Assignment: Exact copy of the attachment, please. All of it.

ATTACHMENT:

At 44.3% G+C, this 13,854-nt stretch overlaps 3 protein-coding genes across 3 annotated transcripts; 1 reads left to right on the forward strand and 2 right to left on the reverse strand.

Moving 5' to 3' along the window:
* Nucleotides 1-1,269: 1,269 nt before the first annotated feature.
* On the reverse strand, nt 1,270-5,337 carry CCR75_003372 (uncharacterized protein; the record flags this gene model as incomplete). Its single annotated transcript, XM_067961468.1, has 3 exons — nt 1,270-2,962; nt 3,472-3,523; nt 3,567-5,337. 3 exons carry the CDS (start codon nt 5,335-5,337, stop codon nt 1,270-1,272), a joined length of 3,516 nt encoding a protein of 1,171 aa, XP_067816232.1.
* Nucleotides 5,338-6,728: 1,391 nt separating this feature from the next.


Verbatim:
At 44.3% G+C, this 13,854-nt stretch overlaps 3 protein-coding genes across 3 annotated transcripts; 1 reads left to right on the forward strand and 2 right to left on the reverse strand.

Moving 5' to 3' along the window:
* Nucleotides 1-1,269: 1,269 nt before the first annotated feature.
* On the reverse strand, nt 1,270-5,337 carry CCR75_003372 (uncharacterized protein; the record flags this gene model as incomplete). Its single annotated transcript, XM_067961468.1, has 3 exons — nt 1,270-2,962; nt 3,472-3,523; nt 3,567-5,337. 3 exons carry the CDS (start codon nt 5,335-5,337, stop codon nt 1,270-1,272), a joined length of 3,516 nt encoding a protein of 1,171 aa, XP_067816232.1.
* Nucleotides 5,338-6,728: 1,391 nt separating this feature from the next.